Turkey’s unfolding economic crisis has deepened further after Donald Trump announced he was doubling US import tariffs on Turkish steel and aluminium, stoking the country’s currency freefall and rattling financial markets.
The Turkish lira plunged by more than 20% against the dollar after the president announced the move, amid a widening dispute between Washington and Ankara over the imprisonment of the US pastor Andrew Brunson.
Pressure has been applied on the country in recent days to stage an emergency interest rate rise to avert further economic damage.
Revealing an increase in US taxes on Turkish steel imports to 50% and on aluminium to 20%, the president tweeted: “Our relations with Turkey are not good at this time!”
Even before Trump’s tweet the lira had plunged 14% as investors rushed for the exits, choosing to buy the dollar, yen and other assets seen as safe havens during times of financial market volatility. The lira has been under sustained pressure on foreign exchanges, dropping by almost 50% against the dollar in the past 12 months and hitting a succession of record lows this week.
Inflation reached an annual rate of 15.9% in July – more than five times the average rate for wealthy nations – and government borrowing in foreign currencies has risen dangerously high.
Recep Tayyip Erdoğan, having secured sweeping new powers in presidential elections this summer, tried to restore confidence in the currency on Friday in a speech filled with nationalist rhetoric but offered little to calm the international currency markets.
Raising the spectre of shadowy forces influencing the currency, he told Turks to use “gold under the pillow” to support the lira, while saying: “Don’t forget, if they have their dollars, we have our people, our God.”
Speaking before Trump’s latest Twitter intervention, Erdoğan dismissed the collapse of the currency as artificial financial volatility. He said Turkey would “respond to those who start economic war”.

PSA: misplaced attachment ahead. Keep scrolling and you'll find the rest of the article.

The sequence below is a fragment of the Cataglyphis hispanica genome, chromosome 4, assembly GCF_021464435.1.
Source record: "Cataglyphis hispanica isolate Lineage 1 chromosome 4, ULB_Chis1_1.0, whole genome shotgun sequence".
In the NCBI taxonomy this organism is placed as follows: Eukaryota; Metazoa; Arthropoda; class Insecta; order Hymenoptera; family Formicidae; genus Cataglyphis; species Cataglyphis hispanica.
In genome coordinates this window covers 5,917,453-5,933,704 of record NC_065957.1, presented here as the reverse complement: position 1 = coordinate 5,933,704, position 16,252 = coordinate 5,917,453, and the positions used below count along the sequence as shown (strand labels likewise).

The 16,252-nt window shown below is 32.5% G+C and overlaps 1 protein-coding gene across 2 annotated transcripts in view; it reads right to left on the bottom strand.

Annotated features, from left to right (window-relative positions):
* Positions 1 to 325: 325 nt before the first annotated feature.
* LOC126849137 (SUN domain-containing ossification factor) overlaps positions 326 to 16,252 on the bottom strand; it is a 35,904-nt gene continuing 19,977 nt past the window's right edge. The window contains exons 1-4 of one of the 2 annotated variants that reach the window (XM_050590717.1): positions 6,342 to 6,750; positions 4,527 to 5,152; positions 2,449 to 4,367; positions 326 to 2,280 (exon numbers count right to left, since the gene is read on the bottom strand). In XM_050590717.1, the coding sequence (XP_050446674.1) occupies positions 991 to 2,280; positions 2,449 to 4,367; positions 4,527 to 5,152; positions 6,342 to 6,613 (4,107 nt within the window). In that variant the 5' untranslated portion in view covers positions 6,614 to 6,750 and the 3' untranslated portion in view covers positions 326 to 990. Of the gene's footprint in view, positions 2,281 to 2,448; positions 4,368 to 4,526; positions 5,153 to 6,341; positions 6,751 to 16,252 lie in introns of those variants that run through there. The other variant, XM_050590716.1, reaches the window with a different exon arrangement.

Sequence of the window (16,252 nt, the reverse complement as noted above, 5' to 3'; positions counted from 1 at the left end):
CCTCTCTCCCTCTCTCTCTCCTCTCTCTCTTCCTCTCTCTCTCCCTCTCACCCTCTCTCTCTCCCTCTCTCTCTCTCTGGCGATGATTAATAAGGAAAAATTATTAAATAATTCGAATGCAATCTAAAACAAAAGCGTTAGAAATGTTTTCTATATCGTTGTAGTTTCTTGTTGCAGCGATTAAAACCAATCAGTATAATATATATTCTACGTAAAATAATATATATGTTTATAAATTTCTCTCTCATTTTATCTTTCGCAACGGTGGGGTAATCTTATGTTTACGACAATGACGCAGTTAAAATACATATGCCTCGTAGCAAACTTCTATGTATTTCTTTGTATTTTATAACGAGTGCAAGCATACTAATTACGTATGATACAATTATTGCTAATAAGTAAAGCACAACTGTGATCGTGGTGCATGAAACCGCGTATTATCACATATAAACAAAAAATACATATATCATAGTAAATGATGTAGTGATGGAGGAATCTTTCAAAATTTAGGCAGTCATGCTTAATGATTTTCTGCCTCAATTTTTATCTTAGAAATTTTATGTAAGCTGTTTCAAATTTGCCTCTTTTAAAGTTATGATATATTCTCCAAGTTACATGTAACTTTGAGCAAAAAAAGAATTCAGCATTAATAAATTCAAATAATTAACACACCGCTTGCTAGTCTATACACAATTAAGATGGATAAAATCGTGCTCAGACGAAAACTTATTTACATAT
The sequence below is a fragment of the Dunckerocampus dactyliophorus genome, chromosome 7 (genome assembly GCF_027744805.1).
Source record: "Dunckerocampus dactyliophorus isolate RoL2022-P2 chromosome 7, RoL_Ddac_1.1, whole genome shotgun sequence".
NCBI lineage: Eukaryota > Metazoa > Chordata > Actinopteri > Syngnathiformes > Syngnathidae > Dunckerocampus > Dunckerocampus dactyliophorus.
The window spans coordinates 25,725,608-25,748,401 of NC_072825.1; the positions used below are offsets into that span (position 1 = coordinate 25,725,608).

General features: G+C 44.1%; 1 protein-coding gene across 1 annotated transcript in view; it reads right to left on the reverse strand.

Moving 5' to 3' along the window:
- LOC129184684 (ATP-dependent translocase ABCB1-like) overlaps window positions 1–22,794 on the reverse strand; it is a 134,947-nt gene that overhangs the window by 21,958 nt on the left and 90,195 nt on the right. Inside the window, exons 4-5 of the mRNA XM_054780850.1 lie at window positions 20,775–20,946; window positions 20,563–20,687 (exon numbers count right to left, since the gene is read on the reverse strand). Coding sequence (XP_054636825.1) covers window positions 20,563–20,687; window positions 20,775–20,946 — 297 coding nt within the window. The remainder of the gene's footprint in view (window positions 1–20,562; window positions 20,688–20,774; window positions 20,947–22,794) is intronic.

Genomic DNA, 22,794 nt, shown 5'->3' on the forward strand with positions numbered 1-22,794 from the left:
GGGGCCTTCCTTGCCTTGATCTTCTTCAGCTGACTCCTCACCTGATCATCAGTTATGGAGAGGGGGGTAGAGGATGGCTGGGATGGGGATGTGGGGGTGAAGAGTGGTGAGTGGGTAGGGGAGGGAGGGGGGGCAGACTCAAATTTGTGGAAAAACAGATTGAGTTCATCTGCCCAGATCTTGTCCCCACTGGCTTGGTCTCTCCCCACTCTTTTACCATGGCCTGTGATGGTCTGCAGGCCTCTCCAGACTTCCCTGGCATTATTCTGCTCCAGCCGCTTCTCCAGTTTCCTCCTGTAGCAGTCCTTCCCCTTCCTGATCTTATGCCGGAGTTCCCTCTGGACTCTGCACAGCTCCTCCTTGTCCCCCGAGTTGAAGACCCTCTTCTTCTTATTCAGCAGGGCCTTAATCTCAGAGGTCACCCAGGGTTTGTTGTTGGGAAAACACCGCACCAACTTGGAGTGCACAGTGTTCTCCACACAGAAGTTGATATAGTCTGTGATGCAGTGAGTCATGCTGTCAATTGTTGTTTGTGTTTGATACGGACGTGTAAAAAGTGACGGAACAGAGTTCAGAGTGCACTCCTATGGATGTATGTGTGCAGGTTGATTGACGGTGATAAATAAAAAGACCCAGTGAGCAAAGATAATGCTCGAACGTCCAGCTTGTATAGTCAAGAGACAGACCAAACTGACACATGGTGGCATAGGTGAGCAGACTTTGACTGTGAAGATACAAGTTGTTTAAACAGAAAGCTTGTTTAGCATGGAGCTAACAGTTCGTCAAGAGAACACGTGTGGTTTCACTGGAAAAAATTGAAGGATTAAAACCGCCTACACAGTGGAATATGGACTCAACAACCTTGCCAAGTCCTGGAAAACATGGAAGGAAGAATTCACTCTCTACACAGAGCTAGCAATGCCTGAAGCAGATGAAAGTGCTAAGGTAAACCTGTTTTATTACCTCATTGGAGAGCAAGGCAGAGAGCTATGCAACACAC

Financial markets reacted badly and stock markets across the world dropped after Trump escalated the situation on Friday. Shares in European banks with sizeable operations in Turkey fell amid fears of contagion, including Spain’s BBVA, Italy’s Unicredit and France’s BNP Paribas.
Ranko Berich, the head of market analysis at Monex Europe, said the Turkish president’s combative speech had further damaged international trust in its currency. “Erdoğan has reached for the crazy stick and given the lira another whack in a rambling speech that focused more on combative rhetoric than addressing market concerns,” he said.
Observers said the dispute could have broader implications for geopolitics and the situation in Syria and the Middle East if Turkey moves closer to Russia as a result.
David Chmiel of the political consultancy Global Torchlight said: “My initial reaction to the announcement from Trump was this was going to be another perceived knife in the back in terms of Erdoğan’s relations with the west.”
Emergency support from the International Monetary Fund has been mooted as an option for the country to save itself from the deepening crisis, although there are questions over whether Erdoğan would accept the strings that would come with any bailout deal.
Given the sizeable personal control Erdoğan commands over the running of the Turkish economy – after granting himself the right to appoint the central bank’s governors and naming his son-in-law as finance minister – economists reckon the government will attempt to muddle through.
But the Turkish central bank has limited foreign exchange reserves to deploy to support the lira, stoking talk among economists of the nation using capital controls to halt the flow of money leaving its shores instead.
Analysts said raising borrowing costs aggressively in the coming days could help. Paul Greer of the fund management company Fidelity said raising interest rates by 1,000 basis points would be a “good start”, although he said this would probably tip the economy into recession.
Large sums borrowed in foreign currencies make Turkey especially vulnerable to a falling domestic currency because it becomes more expensive to pay off its debts.